Hand-carved and comforting: Welcome to the wooden Santa Claus House


Kevin Major’s House of Wooden Santas exhibit will be in theaters until January 8. (Sarah Antle/CBC)

It’s been 25 years since Kevin Major’s beloved book House of Wooden Santas hit the shelves. Now, tucked away in a little nook outside The Rooms archives are the 24 original hand-sculpted figurines that illustrate its story.

« It’s a really nice presentation, » said Major, a Newfoundland author of more than 20 books for children and adults.

Major’s story follows the struggles of Jesse, a nine-year-old whose life changes when he and his mother move to a small town. There, his family faces financial difficulties and the threat of eviction.

Jesse’s mother is a carpenter and in an attempt to raise Jesse’s hopes, she carves a new Santa every day for him until Christmas.

Whether Thinking Santa, Super Santa, Reading Santa or Santa in the Moon, each sculpture becomes its own character.

A universal message

Major thinks his book isn’t just about finding the Christmas spirit.

« Well, I think, you know, the book is about a belief in yourself. I guess in a way, you know, it’s a belief in how you feel about the importance of Christmas, the importance of family, the importance of friends. »

« It has a sort of universal message wrapped around the Christmas season. »

And this message carries longevity two and a half decades later. Major says he often hears from people who read the book as children, now as adults.

« I still meet people who said, oh, I read this years and years ago, but I’m still reading it even though my kids are all grown up and gone, » he said.

A book is open on a bench.
Each chapter of House of Wooden Santas features a new Santa Claus. Every photograph of Imelda George’s sculptures was taken by Ned Pratt. (Sarah Antle/CBC)

A story close to his heart is that of a father and daughter who read the book together.

« They had been reading the story since she was a young girl and now she was at an age where she had gone off to college, left Newfoundland… But on December 1st, surprisingly enough, [they would] would call each other and the father would read that day on the phone to share the story with her,” he recalls.

« And I thought, oh wow, how does this affect me? »

Now his own grandchildren read the story. And what does he think of it?

“Extremely good,” he laughs.

Bring 24 Santa Clauses to life

But how did these Santas come to life? The story was partly inspired by four unique sculptures that Major had purchased from Imelda George, a folk artist from Nova Scotia.

Unsure if the book would be published, he approached her and asked her to burn 20 more. And with complete creative freedom, she completed the collection in six weeks.

« I knew very well that she would carve something special for everyone and it would fit into the story and how they needed it. »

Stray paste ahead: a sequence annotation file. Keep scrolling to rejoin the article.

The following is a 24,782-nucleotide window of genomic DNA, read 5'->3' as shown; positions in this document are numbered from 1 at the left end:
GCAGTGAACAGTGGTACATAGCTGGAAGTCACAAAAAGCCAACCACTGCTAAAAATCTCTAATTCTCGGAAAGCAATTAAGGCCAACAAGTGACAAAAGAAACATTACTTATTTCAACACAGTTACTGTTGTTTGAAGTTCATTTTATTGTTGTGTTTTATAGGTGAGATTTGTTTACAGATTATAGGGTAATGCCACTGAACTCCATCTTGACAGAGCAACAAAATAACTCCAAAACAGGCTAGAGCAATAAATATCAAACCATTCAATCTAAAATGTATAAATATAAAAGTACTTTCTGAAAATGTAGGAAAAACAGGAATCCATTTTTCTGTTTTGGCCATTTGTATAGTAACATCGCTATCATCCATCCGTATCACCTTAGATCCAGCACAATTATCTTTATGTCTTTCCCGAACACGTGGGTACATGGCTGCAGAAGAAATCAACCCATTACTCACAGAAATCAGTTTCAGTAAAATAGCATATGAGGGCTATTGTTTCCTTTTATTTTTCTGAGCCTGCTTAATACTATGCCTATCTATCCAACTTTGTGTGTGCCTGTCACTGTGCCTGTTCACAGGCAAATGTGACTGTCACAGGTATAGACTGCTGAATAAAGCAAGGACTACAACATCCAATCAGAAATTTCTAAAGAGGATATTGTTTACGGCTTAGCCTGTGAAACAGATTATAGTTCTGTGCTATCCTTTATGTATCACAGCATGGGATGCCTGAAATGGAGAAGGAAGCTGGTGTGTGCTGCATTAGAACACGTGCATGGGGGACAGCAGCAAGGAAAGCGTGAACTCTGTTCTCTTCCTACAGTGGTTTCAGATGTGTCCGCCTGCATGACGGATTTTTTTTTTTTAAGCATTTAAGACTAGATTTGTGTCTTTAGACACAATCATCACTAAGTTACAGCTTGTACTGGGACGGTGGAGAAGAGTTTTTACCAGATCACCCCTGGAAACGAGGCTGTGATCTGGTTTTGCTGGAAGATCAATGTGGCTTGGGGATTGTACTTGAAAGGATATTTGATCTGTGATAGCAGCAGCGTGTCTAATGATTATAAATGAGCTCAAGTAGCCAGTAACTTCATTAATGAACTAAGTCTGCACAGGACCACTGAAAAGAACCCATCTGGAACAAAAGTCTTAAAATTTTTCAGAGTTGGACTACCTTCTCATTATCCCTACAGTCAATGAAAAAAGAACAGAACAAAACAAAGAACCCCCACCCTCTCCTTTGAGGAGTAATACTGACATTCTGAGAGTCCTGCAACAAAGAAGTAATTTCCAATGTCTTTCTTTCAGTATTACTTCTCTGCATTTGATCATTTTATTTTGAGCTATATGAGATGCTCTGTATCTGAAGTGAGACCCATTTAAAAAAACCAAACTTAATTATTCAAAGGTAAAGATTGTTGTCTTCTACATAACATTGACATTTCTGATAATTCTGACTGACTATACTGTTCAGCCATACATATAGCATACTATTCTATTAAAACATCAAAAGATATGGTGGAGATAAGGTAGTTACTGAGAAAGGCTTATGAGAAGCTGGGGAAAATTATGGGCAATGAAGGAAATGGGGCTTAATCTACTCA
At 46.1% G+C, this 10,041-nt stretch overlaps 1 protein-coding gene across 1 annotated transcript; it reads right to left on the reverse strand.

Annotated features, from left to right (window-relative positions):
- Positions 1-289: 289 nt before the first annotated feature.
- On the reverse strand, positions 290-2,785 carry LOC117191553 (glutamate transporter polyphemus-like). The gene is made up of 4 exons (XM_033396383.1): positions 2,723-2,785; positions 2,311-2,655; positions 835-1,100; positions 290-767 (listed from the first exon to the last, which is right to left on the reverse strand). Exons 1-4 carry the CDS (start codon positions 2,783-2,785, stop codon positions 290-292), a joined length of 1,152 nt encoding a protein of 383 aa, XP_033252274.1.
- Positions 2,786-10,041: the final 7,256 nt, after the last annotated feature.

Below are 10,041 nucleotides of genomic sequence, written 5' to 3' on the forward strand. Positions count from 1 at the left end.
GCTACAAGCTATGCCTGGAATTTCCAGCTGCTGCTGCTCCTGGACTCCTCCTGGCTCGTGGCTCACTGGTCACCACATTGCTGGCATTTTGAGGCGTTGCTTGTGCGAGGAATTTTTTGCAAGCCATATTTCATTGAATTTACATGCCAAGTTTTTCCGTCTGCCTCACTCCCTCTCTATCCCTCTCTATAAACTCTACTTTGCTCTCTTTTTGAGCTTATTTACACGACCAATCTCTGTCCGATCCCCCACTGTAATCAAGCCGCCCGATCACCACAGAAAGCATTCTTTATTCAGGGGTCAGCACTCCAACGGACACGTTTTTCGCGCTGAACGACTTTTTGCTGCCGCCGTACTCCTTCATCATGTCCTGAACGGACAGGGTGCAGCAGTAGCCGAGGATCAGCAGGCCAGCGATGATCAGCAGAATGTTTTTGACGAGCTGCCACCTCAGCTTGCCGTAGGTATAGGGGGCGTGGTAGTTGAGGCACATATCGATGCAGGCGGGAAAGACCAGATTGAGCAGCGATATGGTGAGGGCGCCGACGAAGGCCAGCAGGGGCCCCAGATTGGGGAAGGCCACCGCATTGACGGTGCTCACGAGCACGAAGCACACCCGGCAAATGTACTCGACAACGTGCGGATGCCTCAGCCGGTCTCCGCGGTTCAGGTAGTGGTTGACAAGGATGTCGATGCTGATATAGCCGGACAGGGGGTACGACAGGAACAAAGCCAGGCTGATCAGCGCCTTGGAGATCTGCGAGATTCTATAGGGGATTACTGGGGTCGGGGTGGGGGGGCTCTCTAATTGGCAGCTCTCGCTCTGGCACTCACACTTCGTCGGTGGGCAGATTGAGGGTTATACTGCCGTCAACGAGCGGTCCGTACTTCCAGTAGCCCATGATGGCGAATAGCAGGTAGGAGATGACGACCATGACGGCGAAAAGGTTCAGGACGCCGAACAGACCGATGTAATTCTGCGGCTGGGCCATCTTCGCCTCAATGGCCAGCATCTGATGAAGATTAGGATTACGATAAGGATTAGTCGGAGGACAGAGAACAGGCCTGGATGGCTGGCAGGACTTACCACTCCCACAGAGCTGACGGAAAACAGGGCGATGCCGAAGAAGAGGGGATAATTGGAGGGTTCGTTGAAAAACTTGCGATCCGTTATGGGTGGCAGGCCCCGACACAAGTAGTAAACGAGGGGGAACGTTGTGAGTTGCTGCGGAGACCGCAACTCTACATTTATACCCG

Glass showcases feature carved wooden Santa Claus sculptures.
The House of Wooden Santas exhibit at The Rooms features the original 24 hand-carved Santa Clauses. (Sarah Antle/CBC)

But writing and carving weren’t the only aspects that brought the wooden Santa Claus House to life. Ned Pratt, an aspiring photographer at the time, captured each Santa with care and precision.

Pratt said being part of this project was special.

« It’s a great story, » he said. « If I may say so, I think it’s a fun thing to look at. And I think it’s a timeless book. »

To get these photos, he transformed his small family home on Mayor Avenue into a midsummer Christmas oasis.

« There were Santas everywhere, » he said. « The decorations were branches, bows, bells and pom poms, everywhere. It was very weird, but it was kind of funny too. »

A wooden carved Santa Claus is posed as Superman in a shop window.
Super Santa is one of the sculptures exhibited in The Rooms. (Sarah Antle/CBC)

But for Pratt, the book contains a different sentiment about the holidays. He used his children’s desks and books to set the scene, and now their childhood is immortalized in the pages of Major’s Christmas tale.

« It reminds me of my children’s childhood when I look at it, and this little house that I loved very much. So yes, I have a different relationship with it than the others for sure, because I see a part of my own past. »

Pratt remembers meticulously going through the sculptures to get the perfect shot.

« You treat these little sculptures very carefully, because they had a certain presence, you know, and they were all staring at you. So that was kind of weird too. »

In the Wooden Santa Claus House, we all have a favorite

Flipping through the pages, Pratt admits that Surprise Santa, donning a bathing suit and an inflatable float, is her favorite.

As for Major, he said he didn’t have a favorite. He laughs that children usually ask him this question.

But, if he had to choose one to keep, it would be the last Santa Claus: the Santa Claus of years to come.

« It was very specific of me, » he said.

At the end of the book, he wanted to turn to the Christmases of the future.

You can visit your favorite Santa Claus at The Rooms until January 8th.

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